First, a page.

July 14, 2020
In this article, which was originally published by The Conversation, history professor Jonathan Coopersmith explains the importance of shortening wait times to vote.
July 13, 2020
Sarah McNamara is one of ten Mellon Emerging Faculty Leaders for 2020 at the WW National Fellowship Foundation
June 3, 2020
In his Pulitzer Prize-winning book, Texas A&M University former student Caleb McDaniel ‘00, ‘01 (M.A.) shares Henrietta Wood's story, which sheds light on what life was like for black women in America in the 19th century.
June 1, 2020
Elizabeth Cobbs, the Melbern G. Glasscock chair in American history, discusses how holding the moral high ground is crucial to advancing a cause in her op-ed for The Washington Post.
May 29, 2020
The following blog post by is an edited excerpt from an essay by Department of History's Felipe Hinojosa that will appear in the Network’s second eBook Project entitled "Religion in Quarantine: The Future of Religion in a Post-Pandemic World."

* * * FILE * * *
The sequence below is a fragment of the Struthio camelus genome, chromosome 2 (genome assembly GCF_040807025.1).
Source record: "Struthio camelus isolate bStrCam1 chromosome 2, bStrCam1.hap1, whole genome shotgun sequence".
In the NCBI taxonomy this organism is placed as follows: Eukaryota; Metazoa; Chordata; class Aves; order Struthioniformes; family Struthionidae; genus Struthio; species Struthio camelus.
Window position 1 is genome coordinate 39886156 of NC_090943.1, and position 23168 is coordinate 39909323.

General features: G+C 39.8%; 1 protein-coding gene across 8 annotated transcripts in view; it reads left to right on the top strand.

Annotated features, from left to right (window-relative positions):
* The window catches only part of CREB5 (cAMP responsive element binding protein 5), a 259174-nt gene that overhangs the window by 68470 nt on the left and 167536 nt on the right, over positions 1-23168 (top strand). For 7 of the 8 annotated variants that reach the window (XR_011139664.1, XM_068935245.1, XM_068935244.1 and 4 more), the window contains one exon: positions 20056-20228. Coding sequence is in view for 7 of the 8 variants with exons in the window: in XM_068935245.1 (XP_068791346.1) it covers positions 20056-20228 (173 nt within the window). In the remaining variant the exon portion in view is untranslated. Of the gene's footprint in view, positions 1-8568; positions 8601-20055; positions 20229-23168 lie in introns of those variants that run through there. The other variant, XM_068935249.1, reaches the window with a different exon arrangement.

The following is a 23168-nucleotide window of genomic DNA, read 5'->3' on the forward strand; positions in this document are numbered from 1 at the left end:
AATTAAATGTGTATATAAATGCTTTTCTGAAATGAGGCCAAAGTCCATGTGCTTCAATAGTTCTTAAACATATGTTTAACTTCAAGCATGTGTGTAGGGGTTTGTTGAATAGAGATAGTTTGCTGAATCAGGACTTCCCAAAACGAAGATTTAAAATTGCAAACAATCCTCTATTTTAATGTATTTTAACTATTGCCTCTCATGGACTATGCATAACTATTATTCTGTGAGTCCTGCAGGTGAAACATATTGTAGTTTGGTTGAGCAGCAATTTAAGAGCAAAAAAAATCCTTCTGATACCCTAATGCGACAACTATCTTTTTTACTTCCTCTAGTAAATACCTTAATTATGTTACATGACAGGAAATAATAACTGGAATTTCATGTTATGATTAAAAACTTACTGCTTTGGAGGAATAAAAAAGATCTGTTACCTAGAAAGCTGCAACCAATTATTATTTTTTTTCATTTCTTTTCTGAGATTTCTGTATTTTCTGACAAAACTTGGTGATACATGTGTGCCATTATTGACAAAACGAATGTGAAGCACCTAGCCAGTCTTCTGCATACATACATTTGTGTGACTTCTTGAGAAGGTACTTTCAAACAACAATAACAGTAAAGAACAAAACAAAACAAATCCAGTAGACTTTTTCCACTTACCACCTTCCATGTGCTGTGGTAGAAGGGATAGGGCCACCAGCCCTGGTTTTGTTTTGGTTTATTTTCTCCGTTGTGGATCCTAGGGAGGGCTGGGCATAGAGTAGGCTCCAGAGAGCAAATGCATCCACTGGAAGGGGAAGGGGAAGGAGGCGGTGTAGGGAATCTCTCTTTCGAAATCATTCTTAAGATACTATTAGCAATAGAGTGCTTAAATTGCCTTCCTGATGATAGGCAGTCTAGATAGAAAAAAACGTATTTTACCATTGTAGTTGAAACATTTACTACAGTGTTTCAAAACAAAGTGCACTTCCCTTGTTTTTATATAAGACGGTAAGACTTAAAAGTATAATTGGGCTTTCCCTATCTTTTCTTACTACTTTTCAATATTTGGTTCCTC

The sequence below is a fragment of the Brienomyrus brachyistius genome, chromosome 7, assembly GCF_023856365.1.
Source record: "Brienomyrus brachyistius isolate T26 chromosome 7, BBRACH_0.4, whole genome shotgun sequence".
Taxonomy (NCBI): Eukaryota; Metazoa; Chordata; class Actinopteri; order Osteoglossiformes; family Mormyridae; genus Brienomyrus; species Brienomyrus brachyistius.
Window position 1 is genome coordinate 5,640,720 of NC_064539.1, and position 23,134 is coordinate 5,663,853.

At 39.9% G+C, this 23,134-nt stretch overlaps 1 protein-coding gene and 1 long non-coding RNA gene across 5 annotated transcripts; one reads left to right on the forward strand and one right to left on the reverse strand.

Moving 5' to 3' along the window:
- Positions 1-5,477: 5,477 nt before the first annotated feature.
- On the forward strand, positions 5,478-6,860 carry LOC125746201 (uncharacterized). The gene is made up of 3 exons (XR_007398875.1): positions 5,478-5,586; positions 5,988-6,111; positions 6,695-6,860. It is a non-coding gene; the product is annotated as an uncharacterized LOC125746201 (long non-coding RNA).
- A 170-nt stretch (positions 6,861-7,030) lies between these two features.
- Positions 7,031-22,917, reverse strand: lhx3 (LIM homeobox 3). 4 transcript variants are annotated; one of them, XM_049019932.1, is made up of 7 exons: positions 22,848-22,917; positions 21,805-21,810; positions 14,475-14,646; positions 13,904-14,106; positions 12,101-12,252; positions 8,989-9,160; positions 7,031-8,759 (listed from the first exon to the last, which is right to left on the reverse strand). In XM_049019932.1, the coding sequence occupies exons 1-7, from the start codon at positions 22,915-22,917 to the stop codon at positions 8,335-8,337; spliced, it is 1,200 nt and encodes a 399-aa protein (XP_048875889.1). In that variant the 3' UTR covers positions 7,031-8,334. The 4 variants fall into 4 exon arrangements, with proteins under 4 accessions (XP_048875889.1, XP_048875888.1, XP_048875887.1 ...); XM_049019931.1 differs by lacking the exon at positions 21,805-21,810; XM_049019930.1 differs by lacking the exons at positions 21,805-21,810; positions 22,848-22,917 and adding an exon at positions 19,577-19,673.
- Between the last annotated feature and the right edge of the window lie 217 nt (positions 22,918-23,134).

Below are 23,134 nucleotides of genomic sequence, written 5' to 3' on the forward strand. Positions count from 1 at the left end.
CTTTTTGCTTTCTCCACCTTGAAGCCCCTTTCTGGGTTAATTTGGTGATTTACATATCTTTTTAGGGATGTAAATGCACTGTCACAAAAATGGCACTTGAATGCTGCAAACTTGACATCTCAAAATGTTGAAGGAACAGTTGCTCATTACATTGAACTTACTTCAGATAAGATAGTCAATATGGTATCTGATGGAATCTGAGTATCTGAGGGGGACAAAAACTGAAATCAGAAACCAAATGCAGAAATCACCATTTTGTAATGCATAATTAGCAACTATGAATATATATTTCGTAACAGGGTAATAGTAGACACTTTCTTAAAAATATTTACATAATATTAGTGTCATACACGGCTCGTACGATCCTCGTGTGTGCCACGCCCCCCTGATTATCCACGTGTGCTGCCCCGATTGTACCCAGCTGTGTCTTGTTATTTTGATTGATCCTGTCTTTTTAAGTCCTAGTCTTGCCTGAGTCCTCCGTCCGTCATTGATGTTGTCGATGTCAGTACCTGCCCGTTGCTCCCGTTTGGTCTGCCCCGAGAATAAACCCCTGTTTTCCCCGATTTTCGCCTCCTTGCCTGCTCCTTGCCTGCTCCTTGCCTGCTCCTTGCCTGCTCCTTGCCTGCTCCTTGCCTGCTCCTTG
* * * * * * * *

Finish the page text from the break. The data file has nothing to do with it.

February 17, 2020
In honor of Black History Month, we reflect on what it means to be African American and how stories of unsung heroes and heroines can inspire us today.
November 26, 2019
The longtime professor has been designated a Distinguished Lecturer by the Organization of American Historians for his scholarly works on labor history and baseball.
November 24, 2019
Today is Cyber Monday, the Monday following Thanksgiving, promoted by online retailers as a day for exceptional bargains. The College of Liberal Arts sat down with a history professor to discuss how technology shapes our views on shopping.
November 20, 2019
11th Annual Texas A&M History Conference The Challenge of Change February 21-22, 2020 The History Graduate Student Organization of Texas A&M University is proud to announce our 2020 graduate and undergraduate history student conference. The theme for this year’s conference is “The Challenge of Change.” Our central focus for this conference is to create a […]
October 31, 2019
Halloween exists beyond symbols of “Boo!” and scary movies. Two professors in the College of Liberal Arts trace Halloween’s historical and cultural beginnings and explain the concept of “liminal spaces” in our world and that of the ancients.